When patients develop pressure injuries and complaints are made, recurring themes are: »» that guidelines have not been followed »» there is poor documentation »» specialist support surfaces have not been provided early enough »» specialist equipment has not been maintained (typically put in the cupboard broken, where it stays until the next patient needs it – then it cannot be used) »» risk assessment is undertaken as a paper exercise and then no further action is taken »» education and training have not occurred. Check that your institution does not fit into this category! It is part of the duty of care we owe our patients.


Pressure injuries are a major global healthcare problem occurring in both acute, long stay, and community healthcare settings, most frequently affecting frail patients with reduced mobility and complex co-morbid conditions. Pressure injuries are, however, an indicator of the quality of delivered care, and it is increasingly being seen as unacceptable that patients develop these nosocomial lesions. Although frequently seen as the role of nursing staff, as pressure injuries impact so greatly upon patient care outcomes, it is also important that other healthcare professionals are aware of the causes and methods of preventing them. Evidence-based practice works but it needs proactive implementation. National guidelines are now available and these should underpin a quality healthcare agenda. On 16 November, there will be an International Stop Pressure Ulcer Day, with a large number of countries are participating. For New Zealand, the New Zealand Wound Care Society is running the campaign with posters and education sessions. The aim of the campaign is to raise awareness of this preventable condition and to create national support in preventing these conditions from occurring in vulnerable patient groups. The guidelines are free to download and print, or a print copy can be purchased from the New Zealand Wound Care Society website (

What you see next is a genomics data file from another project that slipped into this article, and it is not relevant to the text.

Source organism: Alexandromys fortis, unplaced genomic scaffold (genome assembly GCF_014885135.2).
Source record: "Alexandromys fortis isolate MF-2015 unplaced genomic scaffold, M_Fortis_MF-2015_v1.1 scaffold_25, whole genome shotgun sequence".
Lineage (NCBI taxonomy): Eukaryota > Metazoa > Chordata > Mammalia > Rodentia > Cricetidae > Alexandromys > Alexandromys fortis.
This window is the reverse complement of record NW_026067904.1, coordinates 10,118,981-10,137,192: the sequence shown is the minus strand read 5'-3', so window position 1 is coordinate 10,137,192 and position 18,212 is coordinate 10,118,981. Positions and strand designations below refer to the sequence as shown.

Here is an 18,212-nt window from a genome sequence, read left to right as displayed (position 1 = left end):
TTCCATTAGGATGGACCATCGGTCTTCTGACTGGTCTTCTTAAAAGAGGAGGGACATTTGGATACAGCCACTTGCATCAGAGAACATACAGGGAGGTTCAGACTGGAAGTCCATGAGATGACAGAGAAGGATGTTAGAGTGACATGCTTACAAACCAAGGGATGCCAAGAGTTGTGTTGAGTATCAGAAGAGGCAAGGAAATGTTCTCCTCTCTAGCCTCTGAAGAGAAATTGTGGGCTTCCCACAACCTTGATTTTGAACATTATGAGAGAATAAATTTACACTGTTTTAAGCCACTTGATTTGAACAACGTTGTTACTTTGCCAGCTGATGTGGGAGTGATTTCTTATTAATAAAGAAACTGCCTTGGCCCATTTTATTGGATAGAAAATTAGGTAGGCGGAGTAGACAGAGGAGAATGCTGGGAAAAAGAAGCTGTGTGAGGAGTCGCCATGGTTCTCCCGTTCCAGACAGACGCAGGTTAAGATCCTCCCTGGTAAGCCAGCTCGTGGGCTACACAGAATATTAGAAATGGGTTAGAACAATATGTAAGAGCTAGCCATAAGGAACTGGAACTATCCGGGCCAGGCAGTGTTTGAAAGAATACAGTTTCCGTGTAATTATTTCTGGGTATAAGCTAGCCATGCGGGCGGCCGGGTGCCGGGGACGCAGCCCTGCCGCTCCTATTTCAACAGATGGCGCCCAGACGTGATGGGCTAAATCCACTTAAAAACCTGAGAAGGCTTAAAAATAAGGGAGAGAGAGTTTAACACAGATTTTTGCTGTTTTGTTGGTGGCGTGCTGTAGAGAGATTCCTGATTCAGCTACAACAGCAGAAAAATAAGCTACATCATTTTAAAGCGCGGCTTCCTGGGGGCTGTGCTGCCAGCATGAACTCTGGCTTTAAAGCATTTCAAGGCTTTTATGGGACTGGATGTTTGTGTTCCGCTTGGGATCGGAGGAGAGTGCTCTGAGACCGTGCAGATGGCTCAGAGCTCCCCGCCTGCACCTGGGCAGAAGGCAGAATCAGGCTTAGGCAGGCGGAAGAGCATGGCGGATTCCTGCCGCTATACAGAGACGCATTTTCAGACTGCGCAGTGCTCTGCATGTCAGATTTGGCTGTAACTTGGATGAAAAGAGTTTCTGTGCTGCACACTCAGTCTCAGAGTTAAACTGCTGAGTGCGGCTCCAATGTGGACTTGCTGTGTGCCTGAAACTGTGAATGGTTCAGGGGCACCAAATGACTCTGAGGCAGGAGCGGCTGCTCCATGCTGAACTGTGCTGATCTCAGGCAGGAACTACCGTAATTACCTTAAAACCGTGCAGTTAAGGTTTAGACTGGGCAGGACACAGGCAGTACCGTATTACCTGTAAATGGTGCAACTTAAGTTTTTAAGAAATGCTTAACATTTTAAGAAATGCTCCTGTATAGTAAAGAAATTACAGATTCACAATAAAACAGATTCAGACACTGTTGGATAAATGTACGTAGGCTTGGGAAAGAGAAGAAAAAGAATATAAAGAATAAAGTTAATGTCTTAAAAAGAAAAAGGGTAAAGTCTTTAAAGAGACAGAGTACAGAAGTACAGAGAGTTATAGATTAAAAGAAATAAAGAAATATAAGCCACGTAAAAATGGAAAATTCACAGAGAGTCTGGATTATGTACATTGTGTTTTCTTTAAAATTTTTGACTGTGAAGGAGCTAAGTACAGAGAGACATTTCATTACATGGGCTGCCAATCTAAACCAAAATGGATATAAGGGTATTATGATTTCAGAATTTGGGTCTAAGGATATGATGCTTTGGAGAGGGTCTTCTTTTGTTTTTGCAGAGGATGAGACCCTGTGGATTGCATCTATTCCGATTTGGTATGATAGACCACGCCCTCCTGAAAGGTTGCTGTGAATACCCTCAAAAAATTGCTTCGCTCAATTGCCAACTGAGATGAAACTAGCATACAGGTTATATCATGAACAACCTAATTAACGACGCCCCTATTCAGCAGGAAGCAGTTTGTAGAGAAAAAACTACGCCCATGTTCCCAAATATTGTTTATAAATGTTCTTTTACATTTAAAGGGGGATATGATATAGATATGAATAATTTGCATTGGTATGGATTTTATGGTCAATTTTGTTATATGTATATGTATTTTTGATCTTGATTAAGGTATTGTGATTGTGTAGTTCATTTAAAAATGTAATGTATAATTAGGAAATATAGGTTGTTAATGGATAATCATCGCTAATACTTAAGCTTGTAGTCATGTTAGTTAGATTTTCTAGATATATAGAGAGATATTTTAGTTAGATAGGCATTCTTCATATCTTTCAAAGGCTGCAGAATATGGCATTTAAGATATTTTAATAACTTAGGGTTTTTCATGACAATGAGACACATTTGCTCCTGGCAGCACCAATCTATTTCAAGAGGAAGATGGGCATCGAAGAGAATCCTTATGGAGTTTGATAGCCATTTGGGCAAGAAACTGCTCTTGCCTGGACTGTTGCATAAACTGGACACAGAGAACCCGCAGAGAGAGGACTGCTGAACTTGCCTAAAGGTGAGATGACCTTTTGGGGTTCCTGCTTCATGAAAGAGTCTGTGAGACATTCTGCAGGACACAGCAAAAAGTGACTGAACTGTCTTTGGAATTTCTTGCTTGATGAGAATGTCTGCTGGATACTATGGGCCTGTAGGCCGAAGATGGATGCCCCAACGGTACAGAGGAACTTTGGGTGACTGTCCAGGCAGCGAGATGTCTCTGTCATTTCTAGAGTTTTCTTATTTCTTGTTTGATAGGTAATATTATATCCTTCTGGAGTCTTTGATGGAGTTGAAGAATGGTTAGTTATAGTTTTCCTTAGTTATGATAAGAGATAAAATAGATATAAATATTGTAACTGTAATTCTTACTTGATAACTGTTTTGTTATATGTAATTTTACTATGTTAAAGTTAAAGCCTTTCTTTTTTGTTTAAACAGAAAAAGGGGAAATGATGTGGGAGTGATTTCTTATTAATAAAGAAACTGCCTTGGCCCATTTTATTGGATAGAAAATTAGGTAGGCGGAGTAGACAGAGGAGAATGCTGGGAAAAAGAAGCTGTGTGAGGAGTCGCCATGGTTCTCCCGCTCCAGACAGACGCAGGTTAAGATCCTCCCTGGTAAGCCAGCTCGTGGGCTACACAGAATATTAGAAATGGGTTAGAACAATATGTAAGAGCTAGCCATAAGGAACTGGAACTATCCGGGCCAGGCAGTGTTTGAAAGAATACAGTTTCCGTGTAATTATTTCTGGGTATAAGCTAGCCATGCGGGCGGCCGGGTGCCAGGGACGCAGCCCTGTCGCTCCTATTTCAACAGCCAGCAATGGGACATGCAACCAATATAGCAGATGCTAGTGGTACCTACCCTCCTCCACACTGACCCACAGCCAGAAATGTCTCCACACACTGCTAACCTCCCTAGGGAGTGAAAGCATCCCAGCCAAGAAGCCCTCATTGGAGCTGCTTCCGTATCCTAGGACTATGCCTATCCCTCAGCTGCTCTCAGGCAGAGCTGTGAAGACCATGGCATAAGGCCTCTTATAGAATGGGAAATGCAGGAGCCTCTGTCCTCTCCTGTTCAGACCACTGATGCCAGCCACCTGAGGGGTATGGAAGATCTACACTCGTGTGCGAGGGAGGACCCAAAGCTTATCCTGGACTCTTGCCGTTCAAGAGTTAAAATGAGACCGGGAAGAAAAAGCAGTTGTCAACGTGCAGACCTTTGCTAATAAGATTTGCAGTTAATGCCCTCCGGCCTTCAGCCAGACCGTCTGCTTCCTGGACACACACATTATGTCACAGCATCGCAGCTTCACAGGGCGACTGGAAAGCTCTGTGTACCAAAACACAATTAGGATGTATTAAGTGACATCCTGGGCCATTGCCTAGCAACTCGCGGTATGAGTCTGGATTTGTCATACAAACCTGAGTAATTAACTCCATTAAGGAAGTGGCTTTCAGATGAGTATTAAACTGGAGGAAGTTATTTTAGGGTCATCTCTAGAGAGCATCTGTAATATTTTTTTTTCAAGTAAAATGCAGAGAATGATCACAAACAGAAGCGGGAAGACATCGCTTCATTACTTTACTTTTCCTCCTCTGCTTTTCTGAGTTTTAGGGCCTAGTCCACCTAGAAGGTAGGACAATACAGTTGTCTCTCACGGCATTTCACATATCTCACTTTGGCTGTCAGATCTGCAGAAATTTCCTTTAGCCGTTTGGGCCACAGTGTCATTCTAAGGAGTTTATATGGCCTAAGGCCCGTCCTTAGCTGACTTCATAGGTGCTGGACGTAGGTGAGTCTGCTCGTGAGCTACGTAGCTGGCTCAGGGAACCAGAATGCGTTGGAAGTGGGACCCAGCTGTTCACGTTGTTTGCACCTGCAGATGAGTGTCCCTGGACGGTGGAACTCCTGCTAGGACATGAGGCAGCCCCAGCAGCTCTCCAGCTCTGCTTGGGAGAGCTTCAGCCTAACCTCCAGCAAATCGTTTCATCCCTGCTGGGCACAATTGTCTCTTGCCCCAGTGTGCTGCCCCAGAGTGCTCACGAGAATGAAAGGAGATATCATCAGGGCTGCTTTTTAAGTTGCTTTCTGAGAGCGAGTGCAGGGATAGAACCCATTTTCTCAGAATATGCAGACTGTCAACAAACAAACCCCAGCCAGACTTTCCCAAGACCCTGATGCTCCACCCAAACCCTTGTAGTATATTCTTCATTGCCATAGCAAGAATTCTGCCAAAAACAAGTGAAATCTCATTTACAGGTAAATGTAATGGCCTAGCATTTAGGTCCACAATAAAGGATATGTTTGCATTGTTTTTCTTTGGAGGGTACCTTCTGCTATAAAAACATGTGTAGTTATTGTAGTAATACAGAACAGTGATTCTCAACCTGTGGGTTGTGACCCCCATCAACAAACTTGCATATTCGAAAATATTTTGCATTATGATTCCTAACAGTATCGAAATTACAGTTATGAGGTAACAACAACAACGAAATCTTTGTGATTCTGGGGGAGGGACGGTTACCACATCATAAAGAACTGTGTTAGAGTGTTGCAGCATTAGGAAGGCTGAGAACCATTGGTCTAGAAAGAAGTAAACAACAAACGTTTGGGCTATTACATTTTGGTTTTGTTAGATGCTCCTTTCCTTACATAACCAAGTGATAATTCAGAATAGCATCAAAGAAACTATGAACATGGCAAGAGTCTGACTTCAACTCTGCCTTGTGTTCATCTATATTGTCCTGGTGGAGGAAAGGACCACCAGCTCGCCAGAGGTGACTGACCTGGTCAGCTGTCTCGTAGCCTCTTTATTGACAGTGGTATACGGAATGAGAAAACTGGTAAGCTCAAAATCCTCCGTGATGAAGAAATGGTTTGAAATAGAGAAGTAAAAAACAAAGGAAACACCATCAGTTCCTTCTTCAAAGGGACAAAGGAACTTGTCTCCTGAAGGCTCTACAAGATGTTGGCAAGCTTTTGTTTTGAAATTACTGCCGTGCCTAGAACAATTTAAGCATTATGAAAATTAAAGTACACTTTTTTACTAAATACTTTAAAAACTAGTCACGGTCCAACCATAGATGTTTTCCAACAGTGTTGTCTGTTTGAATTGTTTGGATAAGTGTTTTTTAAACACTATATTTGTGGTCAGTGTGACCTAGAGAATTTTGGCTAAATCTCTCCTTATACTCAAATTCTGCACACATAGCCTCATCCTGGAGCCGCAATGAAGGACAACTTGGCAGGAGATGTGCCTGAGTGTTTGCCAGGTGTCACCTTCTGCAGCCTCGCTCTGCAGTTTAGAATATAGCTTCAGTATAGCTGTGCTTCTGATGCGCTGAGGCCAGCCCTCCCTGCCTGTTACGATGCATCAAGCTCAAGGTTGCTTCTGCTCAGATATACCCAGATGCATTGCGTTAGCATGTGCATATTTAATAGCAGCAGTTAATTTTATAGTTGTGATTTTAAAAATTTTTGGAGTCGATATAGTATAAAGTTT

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60 years | October/November 2012 11


Till death do us part

JUDE BARBACK examines some of the difficulties couples face in remaining together in old age.


any a marriage proposal has featured the words “I want to grow old with you”. Without wanting to detract from such a romantic notion, ‘growing old together’ can become problematic when health concerns threaten to split a couple in different directions, particularly if one requires residential aged care before the other. This was the case for Napier couple John and Verona Moynihan. Eighty-year-old Mrs Moynihan, a double amputee of 67 years and described by her husband as a “happy, healthy, free spirit”, was admitted to hospital at the beginning of this year after a nasty fall at the GP surgery. Upon assessment in hospital, specialists deemed Mrs Moynihan unfit to return home, on the basis of their concerns over her physical and mental health, and she was consequently placed in care at Princess Alexandra Home. The decision brought anguish and heartache to the couple, who hadn’t been apart in over 58 years. Mr Moynihan emphatically disputed the assessment, maintaining that as he has power of attorney for her personal care and welfare, the decision on where she lives should lie with him. In correspondence with the Hawke’s Bay District Health Board, he denied that the clinical opinions of the specialists had any relevance, citing the New Zealand Bill of Rights Act 1990, s 11: ‘everyone has a right to refuse to undergo any medical treatment’. The DHB and specialists involved defended their decisions about Mrs Moynihan’s care and remained adamant she required “long-term hospital-level care, 24 hours a day”. Hawke’s Bay chief medical officer, Dr John Gommans, says the DHB aims to support people to stay at home with their families as long as practically